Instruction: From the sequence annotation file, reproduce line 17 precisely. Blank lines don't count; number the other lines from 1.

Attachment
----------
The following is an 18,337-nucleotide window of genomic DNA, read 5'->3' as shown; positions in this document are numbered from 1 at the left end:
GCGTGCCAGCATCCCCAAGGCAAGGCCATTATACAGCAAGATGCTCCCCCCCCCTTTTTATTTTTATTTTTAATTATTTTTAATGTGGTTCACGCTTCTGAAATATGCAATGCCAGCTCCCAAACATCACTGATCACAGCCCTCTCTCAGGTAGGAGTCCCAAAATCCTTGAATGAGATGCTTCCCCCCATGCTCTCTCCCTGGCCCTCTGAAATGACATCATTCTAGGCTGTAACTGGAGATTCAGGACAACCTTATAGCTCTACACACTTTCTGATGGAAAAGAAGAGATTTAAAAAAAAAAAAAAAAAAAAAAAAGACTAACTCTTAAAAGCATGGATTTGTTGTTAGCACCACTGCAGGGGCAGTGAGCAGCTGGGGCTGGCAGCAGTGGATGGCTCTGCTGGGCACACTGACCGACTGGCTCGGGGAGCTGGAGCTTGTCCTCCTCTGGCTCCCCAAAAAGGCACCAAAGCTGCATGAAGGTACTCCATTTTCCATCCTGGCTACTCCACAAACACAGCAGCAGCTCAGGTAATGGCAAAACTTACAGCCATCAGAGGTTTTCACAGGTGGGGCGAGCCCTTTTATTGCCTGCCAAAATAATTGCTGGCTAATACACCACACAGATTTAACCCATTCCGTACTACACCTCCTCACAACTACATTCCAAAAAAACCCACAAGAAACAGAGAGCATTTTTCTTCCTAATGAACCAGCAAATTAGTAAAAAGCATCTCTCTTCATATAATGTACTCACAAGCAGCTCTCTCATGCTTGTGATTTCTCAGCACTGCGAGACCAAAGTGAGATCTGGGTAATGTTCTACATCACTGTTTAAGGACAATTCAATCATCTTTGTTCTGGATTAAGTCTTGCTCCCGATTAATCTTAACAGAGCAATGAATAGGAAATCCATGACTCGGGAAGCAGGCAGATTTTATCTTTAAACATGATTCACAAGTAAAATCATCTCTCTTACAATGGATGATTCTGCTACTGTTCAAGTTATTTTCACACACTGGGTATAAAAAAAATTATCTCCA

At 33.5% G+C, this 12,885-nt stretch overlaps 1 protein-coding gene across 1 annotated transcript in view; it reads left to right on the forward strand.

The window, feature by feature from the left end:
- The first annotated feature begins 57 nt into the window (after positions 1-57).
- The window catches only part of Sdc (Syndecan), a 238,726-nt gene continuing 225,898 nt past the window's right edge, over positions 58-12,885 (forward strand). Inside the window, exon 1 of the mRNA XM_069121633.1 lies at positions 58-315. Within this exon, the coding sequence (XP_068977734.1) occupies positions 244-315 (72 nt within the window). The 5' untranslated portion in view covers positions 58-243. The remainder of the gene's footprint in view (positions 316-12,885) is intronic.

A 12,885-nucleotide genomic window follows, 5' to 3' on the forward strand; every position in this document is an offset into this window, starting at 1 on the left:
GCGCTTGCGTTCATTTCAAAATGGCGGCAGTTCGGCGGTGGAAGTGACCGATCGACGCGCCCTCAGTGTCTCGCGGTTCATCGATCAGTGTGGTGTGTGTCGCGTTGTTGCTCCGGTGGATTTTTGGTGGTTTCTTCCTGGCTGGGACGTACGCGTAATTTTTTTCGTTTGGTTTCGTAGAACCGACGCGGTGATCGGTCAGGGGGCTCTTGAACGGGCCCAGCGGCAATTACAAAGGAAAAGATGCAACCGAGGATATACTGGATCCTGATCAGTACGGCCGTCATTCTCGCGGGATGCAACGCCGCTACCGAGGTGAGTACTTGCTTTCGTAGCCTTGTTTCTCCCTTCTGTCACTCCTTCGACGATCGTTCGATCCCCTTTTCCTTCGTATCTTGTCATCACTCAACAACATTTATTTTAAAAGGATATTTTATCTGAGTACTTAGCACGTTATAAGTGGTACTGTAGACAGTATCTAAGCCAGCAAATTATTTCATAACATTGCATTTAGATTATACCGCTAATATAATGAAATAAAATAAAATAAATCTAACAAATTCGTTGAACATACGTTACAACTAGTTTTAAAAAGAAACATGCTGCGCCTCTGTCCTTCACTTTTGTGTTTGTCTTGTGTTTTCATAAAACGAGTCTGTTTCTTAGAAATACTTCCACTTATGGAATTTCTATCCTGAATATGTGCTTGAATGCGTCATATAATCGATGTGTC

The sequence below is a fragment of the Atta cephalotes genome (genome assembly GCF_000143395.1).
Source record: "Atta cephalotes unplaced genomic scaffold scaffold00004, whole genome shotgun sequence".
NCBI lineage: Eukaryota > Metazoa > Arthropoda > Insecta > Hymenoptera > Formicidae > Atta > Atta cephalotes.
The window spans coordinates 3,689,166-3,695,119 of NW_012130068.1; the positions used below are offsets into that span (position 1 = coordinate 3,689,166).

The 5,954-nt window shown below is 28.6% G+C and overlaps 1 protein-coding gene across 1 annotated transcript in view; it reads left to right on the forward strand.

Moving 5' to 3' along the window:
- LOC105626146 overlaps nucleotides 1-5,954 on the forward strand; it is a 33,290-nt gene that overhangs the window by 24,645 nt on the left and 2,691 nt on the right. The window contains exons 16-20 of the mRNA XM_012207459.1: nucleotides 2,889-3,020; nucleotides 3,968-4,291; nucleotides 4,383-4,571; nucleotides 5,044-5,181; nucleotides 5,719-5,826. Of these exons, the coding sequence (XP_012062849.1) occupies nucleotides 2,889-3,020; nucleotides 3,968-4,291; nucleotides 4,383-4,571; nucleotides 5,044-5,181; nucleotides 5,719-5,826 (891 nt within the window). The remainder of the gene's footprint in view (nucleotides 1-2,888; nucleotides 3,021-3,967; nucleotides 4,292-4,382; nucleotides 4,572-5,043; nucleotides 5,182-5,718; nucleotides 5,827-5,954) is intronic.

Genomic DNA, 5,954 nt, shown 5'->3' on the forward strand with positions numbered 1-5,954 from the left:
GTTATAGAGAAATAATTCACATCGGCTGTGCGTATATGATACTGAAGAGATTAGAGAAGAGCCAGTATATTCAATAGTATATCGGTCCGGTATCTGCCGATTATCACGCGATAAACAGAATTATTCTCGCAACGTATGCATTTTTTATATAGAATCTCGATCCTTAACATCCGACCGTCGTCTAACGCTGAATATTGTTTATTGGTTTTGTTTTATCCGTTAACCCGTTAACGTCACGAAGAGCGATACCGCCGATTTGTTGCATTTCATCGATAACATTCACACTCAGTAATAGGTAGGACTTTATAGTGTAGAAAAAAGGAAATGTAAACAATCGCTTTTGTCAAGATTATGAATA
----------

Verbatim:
GTTATAGAGAAATAATTCACATCGGCTGTGCGTATATGATACTGAAGAGATTAGAGAAGAGCCAGTATATTCAATAGTATATCGGTCCGGTATCTGCCGATTATCACGCGATAAACAGAATTATTCTCGCAACGTATGCATTTTTTATATAGAATCTCGATCCTTAACATCCGACCGTCGTCTAACGCTGAATATTGTTTATTGGTTTTGTTTTATCCGTTAACCCGTTAACGTCACGAAGAGCGATACCGCCGATTTGTTGCATTTCATCGATAACATTCACACTCAGTAATAGGTAGGACTTTATAGTGTAGAAAAAAGGAAATGTAAACAATCGCTTTTGTCAAGATTATGAATA